Traversing the Panoramic Beauty

Traversing the Panoramic Beauty

The Satluj flows into India from Tibet and cuts deep magnificent gorges as it tumbles down the Himalayas into the plains of Punjab. Along the steep gorges of the Satluj, lies Kinnaur. Located at the junction between the Himalaya and Dhauladhar ranges, Kinnaur is a middle land between India and Tibet. Ancient Hindu scriptures considered Kinnaur a heavenly kingdom and regarded Kinnauris as people with divine powers. According to the Mahabharata, the Kirats were the ancestors of the tribes that inhabit Kinnaur. The ‘Kirats’ settled in the isolated Trans Himalayas and founded a rich civilisation. Their remote civilisation shares a lot of cultural affinity with Tibet due to extensive trade, dating back to antiquity. Thus, Kinnaur was featured in many myths and legends, some of which claimed that it had fallen from the sky. As it was not entirely Indian and not completely Tibetan, the region developed a mixed culture. Kinnaur was a part of the old Silk Route, and the people of this region participated in the Central Asian trade that was based in Yarkand and Tibet. The Shipki La pass was used by people as one of the main routes to access Tibet.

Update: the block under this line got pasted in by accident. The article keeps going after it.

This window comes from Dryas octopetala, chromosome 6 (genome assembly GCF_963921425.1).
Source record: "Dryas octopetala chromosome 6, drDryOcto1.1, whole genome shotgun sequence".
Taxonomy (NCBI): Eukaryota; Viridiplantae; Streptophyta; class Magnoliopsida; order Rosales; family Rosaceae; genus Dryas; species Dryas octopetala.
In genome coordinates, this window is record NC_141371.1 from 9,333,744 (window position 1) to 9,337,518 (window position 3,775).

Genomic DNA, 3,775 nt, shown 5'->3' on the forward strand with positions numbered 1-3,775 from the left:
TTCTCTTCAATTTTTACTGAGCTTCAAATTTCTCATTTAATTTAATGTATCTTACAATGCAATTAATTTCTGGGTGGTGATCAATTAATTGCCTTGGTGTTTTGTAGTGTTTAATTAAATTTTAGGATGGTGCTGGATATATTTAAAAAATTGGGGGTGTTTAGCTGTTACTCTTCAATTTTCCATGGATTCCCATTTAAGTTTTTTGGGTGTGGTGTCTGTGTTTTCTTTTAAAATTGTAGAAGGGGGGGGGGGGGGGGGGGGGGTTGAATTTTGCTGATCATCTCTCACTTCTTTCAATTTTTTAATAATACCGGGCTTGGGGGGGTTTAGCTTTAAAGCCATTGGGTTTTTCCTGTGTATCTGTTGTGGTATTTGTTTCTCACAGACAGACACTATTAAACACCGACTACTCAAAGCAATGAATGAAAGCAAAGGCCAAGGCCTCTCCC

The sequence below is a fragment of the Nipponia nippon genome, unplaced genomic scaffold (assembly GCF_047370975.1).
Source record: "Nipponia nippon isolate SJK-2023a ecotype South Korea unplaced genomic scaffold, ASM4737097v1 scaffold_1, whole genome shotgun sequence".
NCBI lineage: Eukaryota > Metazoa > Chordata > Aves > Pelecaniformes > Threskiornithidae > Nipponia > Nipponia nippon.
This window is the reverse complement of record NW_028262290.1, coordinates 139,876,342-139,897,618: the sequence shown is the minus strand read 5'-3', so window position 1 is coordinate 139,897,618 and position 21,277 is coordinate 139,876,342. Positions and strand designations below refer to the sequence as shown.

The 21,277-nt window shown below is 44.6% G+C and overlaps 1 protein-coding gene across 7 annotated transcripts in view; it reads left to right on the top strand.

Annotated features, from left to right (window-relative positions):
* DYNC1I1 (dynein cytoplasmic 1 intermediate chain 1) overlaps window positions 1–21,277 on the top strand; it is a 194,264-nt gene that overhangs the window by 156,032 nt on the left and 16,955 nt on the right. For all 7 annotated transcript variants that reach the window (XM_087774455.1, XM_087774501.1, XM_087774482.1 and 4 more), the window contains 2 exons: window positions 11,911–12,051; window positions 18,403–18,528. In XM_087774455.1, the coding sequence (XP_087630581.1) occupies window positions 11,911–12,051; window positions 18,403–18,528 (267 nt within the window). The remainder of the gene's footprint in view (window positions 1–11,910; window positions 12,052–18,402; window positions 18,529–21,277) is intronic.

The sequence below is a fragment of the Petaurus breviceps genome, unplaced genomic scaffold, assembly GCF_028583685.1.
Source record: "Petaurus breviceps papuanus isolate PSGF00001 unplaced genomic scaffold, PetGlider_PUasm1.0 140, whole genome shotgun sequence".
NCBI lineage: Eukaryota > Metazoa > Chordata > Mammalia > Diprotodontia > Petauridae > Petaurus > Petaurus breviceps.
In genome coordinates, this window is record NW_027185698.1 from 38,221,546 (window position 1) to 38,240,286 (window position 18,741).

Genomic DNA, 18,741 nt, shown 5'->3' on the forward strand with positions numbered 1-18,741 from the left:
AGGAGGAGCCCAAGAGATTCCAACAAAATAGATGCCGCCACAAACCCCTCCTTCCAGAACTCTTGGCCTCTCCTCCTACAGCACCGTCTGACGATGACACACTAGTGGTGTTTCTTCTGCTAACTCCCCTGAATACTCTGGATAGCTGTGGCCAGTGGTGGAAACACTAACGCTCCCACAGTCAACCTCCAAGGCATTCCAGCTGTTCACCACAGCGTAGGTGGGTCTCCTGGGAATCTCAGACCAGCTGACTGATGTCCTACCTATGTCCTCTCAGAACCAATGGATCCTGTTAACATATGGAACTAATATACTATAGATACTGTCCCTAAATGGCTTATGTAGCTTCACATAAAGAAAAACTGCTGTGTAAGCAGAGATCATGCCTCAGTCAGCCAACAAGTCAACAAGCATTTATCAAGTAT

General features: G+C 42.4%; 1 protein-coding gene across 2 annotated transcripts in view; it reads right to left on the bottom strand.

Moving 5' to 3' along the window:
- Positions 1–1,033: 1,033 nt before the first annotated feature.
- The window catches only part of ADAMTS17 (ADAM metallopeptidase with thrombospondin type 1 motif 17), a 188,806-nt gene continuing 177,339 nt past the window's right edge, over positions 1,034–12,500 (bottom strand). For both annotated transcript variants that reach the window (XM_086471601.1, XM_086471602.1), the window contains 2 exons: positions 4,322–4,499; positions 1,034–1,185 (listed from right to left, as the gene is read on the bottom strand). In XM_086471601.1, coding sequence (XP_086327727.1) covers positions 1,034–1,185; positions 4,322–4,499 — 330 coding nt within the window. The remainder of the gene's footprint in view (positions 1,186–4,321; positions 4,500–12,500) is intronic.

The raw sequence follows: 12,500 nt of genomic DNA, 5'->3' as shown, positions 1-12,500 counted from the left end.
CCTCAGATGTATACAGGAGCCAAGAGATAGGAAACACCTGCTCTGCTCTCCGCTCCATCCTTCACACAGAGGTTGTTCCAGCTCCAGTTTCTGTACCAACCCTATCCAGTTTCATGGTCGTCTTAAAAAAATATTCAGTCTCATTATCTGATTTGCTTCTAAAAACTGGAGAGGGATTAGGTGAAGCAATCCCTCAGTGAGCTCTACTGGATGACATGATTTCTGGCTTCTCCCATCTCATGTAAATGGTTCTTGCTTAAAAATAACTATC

The British connection
By the 1850s, the British controlled most of North India and actively began seeking refuge from the heat, by setting uphill stations. The establishment of the summer capital in Shimla increased British interest in the kingdoms of the upper Satluj region. Lord Dalhousie, the then Governor-General wanted to explore routes to Tibet. Soon enough, strategic plans led to a growing fascination for Kinnaur, which became one of Lord Dalhousie’s favourite vacation spots. He envisioned a motorable road that would connect Kinnaur with Shimla and extend all the way to Tibet, through Shipki La. Back then, an old caravan route was used by traders and travellers to conduct overland trade with Tibet. The sublime region and the awe-inspiring valleys led Dalhousie to believe that no mountain road in the world would ever surpass the Hindustan Tibet Highway. Himanshu Khagta, a travel photographer says, “The construction of this road was an engineering marvel and many people lost their lives while working on this section. Today there is a memorial that commemorates their deaths.” The completion of the road opened Kinnaur to the world and it led to an influx of tourists and adventurers, thereby ending its long isolation.

The drive